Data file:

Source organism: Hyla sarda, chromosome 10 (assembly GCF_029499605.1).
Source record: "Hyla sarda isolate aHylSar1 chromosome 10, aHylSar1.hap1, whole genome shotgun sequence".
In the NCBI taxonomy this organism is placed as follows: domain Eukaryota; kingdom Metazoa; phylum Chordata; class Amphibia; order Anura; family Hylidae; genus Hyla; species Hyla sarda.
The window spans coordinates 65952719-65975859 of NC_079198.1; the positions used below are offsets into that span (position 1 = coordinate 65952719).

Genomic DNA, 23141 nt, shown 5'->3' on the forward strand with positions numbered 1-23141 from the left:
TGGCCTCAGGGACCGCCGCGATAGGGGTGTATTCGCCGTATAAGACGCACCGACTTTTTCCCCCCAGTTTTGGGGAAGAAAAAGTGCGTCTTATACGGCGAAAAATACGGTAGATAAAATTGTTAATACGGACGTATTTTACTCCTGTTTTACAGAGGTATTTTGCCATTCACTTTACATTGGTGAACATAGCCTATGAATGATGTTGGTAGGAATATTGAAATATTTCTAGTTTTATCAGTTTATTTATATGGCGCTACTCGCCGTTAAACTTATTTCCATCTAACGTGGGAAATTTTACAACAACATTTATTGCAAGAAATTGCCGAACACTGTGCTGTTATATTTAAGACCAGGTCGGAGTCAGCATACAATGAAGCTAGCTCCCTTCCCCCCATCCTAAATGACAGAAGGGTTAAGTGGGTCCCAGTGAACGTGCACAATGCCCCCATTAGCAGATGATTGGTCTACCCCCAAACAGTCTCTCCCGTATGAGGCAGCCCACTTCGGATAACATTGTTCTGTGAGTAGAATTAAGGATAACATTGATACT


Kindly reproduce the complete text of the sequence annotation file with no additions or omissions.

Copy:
Source organism: Hyla sarda, chromosome 10 (assembly GCF_029499605.1).
Source record: "Hyla sarda isolate aHylSar1 chromosome 10, aHylSar1.hap1, whole genome shotgun sequence".
In the NCBI taxonomy this organism is placed as follows: domain Eukaryota; kingdom Metazoa; phylum Chordata; class Amphibia; order Anura; family Hylidae; genus Hyla; species Hyla sarda.
The window spans coordinates 65952719-65975859 of NC_079198.1; the positions used below are offsets into that span (position 1 = coordinate 65952719).

Genomic DNA, 23141 nt, shown 5'->3' on the forward strand with positions numbered 1-23141 from the left:
TGGCCTCAGGGACCGCCGCGATAGGGGTGTATTCGCCGTATAAGACGCACCGACTTTTTCCCCCCAGTTTTGGGGAAGAAAAAGTGCGTCTTATACGGCGAAAAATACGGTAGATAAAATTGTTAATACGGACGTATTTTACTCCTGTTTTACAGAGGTATTTTGCCATTCACTTTACATTGGTGAACATAGCCTATGAATGATGTTGGTAGGAATATTGAAATATTTCTAGTTTTATCAGTTTATTTATATGGCGCTACTCGCCGTTAAACTTATTTCCATCTAACGTGGGAAATTTTACAACAACATTTATTGCAAGAAATTGCCGAACACTGTGCTGTTATATTTAAGACCAGGTCGGAGTCAGCATACAATGAAGCTAGCTCCCTTCCCCCCATCCTAAATGACAGAAGGGTTAAGTGGGTCCCAGTGAACGTGCACAATGCCCCCATTAGCAGATGATTGGTCTACCCCCAAACAGTCTCTCCCGTATGAGGCAGCCCACTTCGGATAACATTGTTCTGTGAGTAGAATTAAGGATAACATTGATACT